Modern wood stoves save women time
NFG have supported a stove project that encourages rural Ethiopian women to produce wood stoves for sale. These stoves require less wood and therefore women do not need to spend as much time collecting firewood, which again is an advantageous to the village and in the long run for the natural environment.
Women are often the key to a well-run village in rural Ethiopia. However they often need to spend excessive amounts of time to gather firewood, which over time is only found at greater distances from the home. An effective stove for cooking food, allows the women to take fewer trips (75% fewer) to the woods for fuel, informs Project Coordinator Yeshanew Ashagrie Abitew.
The time saved in collecting firewood is now available for production of stoves, amongst other things. For example, some women have had time to engage in the café business, which also provides an income. They are also available to work in the fields, which gives them a right to participate in decision-making when discussions about area utilisation are held. Knowledge about the issues of area utilisation is being provided through local courses in regards to biodiversity and sustainable use of the land. This opportunity is a direct result of their participation in the stove project. På denne måten …?
The Project Coordinator informed that the main objective of the stove project is to improve the sustainability of land use in Ethiopia. This entails that more trees are planted to sustain the soils, improve the local climate and provide much needed resources at the local level.
Launching of program website
To meet the goal of the program it will be very important to have a broad communication strategy which include establishment of a program website.
This website is a starting point of informing about the program on a regular basis. We hope you will find it useful, and questions or comments are appreciated
Newsletter no 2 – 2018
The content of the pilot LUP achieved in Serawudi Kebele (Ebinat Woreda) during the inception phase revealed the necessity to reconsider, adjust and improve different organizational and technical aspects related to the LUP process and procedures.
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Newsletter no 1 – 2018
The Forest landscape Restoration program [FLR Program] inception phase is planned for 8 months, i.e. November 2017/July 2018.
During this period, both organizational and management/planning aspects were considered. The context has been carefully assessed with a view to refine the program’s objectives and the related results. The main administrative and technical support documents necessary for the planning and implementing process have been formulated and/or reviewed.
Key stakeholders were contacted and their roles in the program were clarified. Preparatory tasks regarding organizational and technical aspects and related to the planning and implementation of the program’s work packages have been implemented.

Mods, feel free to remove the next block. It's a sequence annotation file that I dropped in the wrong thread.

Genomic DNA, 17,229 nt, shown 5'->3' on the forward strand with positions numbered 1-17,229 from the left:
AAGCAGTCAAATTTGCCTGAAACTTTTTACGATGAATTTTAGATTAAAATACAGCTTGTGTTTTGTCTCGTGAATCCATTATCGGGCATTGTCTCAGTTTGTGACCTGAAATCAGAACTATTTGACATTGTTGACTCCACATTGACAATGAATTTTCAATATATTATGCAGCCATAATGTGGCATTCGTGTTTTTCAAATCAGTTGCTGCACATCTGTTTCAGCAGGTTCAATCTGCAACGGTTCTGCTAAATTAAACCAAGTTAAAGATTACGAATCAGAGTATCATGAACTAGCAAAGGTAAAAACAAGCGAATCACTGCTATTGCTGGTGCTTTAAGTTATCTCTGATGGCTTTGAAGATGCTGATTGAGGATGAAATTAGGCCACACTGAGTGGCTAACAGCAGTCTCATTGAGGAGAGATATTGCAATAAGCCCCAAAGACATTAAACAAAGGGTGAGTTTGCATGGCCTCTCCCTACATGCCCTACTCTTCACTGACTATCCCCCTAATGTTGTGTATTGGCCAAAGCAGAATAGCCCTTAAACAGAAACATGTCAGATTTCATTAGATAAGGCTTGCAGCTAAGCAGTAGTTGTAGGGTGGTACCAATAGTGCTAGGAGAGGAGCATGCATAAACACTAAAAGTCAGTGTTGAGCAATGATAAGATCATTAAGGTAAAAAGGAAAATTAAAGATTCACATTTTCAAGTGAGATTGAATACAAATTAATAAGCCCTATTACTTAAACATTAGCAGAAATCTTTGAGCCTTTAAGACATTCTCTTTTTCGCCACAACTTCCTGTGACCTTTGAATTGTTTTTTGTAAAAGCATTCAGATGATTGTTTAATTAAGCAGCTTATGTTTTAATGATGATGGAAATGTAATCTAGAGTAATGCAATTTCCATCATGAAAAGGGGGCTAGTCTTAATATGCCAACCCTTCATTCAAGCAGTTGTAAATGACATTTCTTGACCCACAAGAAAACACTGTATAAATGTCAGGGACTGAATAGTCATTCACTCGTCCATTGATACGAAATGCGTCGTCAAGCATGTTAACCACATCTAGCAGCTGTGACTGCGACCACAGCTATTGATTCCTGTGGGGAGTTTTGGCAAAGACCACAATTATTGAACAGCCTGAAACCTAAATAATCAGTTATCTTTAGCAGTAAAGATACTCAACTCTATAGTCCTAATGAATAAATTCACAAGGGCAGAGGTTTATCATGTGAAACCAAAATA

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School material prepared
for Sustainable Development [ESD]
Working with schools and school children is one of the constituents in FLR Program WP5, i.e. Capacity Building and training activities.
In this course of action, Mrs. Nina Ree-Lindstad, a specialist from the Forestry Extension Institute in Norway, together with a group composed from representatives of Amhara Bureau of Education (BoE), ORDA and selected school teachers from the program areas, are jointly working to develop materials related to Education for Sustainable Development [ESD] to be disseminated in selected schools in the program areas.
The group will produce fact-based instructive and informative materials to support the school’s environmental clubs. These materials are adapted to the local context realities and might be propagated to other schools in Amhara region.
Training subjects through local involvement
In October four topics of special relevance for training were identified through involvement of national and local organisations, as well as the community. Participation were from our partners ORDA and AFE, in addition to public agencies Bureau of Agriculture, Bureau of Rural Land Administration and Use, and Environment, Forest and Wildlife Protection and Development Authority. Amhara Women Organisation and World Vision completed the group. There was also a public meeting in Serawdi, the projects first pilot area, to identify the most necessary topics.
The topics are:
- Community nursery. Establishment, management and seedling production. For farmers.
- Soil and Water Conservation. Gully restoration and maintenance. Water harvesting. For Farmers.
- Appropriate Agroforestry practices. For farmers.
- Land Use Planning. A practical approach. For supervisors.
A group of local experts will specify the content of these courses, look for appropriate and simple teaching material, and construct the courses in cooperation with NFG. Then test courses will be conducted by mid-January 2019.
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Norwegian Forestry Group
NFG is a network company with extensive experience from Eastern Europe, Africa, Asia and Latin America.
Reach us at:
Lilleakerveien 31, N- 0216
P.O.Box 123 Lilleaker N- 0216 Oslo NORWAY
Phone: + 47 22 51 89 80
Fax: + 47 22 51 89 10